Using this definition, to narrow the bounds, I exploit the testing procedure adopted in Lombardia. In Lombardia, testing criteria required the person to show symptoms of infection to be tested.^{Footnote 10} I can thus recast the assumption in terms of symptoms (S = 1 for a symptomatic individual and S = 0 otherwise) and write
I impose the restrictions (i.e., an individual has no symptoms but is nonetheless tested), an event excluded by the testing protocols of Lombardia, and (i.e., the individual has symptoms but is not tested and thus no care is provided), an event excluded because in Italy the Nation Health System is universalistic and funded through general taxation (by Constitutional Law).^{Footnote 11}Lavezzo et al. (2020), Day (2020a), Day (2020b), and Emery et al. (2020) find that the percentage of asymptomatic individuals suffering from COVID19 in the population is up to about 80% of the individuals suffering from the virus, which corresponds to up to 4 undetected cases each detection. I thus impose the “symptomsmonotonicity assumption” that 5E[C = 1T = 1,S = 1] ≤ E[C = 1T = 0,S = 0] (I use 5 instead of 4, to be more conservative; see also Footnote 11).
Using this restriction with the definition in Eq. 11, the upper bound of Eq. 9 shrinks to
where E(C = 1T = 1,S = 1) can be recovered using data on the infected population from Protezione Civile.
What is the mortality rate of COVID19?
I define the mortality rate from Covid19 as the ratio between total deaths from the virus (D^{Tot.}) over total cases (C^{Tot.}), or \(MC^{*} = \frac {D^{Tot.}}{C^{Tot.}}\).^{Footnote 12} The excess mortality of March 2020 with respect to the same month in the average between 2015 and 2019 is due to COVID19, because in Lombardia there was no ongoing policy in March 2015–2020 that might have increased mortality.^{Footnote 13}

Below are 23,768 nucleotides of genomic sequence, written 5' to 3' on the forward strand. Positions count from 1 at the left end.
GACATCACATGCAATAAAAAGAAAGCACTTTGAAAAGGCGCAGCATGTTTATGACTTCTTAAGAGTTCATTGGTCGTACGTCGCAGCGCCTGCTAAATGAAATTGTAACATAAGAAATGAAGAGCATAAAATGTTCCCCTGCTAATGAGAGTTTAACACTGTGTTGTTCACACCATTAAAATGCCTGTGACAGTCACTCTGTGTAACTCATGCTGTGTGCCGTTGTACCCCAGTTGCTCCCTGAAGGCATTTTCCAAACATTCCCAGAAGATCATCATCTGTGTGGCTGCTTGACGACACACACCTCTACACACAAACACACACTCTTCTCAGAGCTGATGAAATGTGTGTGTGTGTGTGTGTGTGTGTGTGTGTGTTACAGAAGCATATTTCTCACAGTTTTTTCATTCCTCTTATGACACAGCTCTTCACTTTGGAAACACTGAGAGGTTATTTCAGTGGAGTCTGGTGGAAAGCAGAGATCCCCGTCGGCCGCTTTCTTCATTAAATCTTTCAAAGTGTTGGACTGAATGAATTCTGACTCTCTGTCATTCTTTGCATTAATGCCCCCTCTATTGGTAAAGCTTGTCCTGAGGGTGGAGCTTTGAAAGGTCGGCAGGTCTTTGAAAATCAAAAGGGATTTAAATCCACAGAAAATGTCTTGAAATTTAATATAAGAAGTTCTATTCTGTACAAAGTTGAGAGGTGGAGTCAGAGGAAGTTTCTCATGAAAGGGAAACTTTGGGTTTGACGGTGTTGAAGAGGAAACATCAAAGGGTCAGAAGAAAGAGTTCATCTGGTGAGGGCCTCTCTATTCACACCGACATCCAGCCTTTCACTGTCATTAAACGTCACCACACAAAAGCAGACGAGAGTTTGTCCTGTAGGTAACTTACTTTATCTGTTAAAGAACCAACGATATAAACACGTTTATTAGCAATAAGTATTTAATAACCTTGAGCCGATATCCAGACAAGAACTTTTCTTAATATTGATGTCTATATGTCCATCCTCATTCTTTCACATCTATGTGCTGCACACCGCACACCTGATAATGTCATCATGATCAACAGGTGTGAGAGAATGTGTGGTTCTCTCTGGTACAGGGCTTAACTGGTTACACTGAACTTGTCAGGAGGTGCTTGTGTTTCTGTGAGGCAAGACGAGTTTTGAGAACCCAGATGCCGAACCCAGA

The results from Sections 3.1–3.2 can be used to build \(MC^{*} \in \left \{ \frac {\underline {\Delta M}}{\overline {C}} , \frac {\overline {\Delta M}}{\underline {C}}\right \}\), where Δ is for the difference between the two periods.^{Footnote 14}
Continuing with the comparison with point identification, Protezione Civile releases data on mortality. This mortality refers to people that we know died with COVID19, because they were tested. This number does not reflect the overall mortality from COVID19 for reasons related to testing procedures explained in Section 3.2. As a consequence, if the scope of the exercise is to derive the mortality rate from COVID19, the information content of the data from Protezione Civile is incomplete.^{Footnote 15}
To conclude this section, it is worth emphasizing that the mortality rate has been derived by Manski and Molinari (2020), which makes clear the connection between the two papers. They derive the bound of mortality rate as \(MC^{*}=\frac {P(D=1)}{P(C=1)}\), which is identical to this paper.^{Footnote 16} There exist however differences between the two approaches in the timing, the numerator, and the denominator. As for the timing, Manski and Molinari (2020) calculate the bounds on a daily basis (between midMarch and midApril 2020). This is possible because the probability of deaths (D), the numerator, in Manski and Molinari (2020) is obtained from Protezione Civile and not from Istat. These two differences together show that different data provide different information and allow to look at different aspects of the disease. On the one hand, the data from Protezione Civile are released daily, and therefore, they allow to track the evolution of the virus over time; the selection rules of Istat are not informative about the daily evolution of mortality in the unobserved municipalities, and therefore, they do not allow to derive bounds on a daily frequency. On the other hand, the reference population of Protezione Civile is made of individuals who are positively tested to COVID19, and therefore, these data are not informative about individuals who died without being tested; Istat data consider the entire population.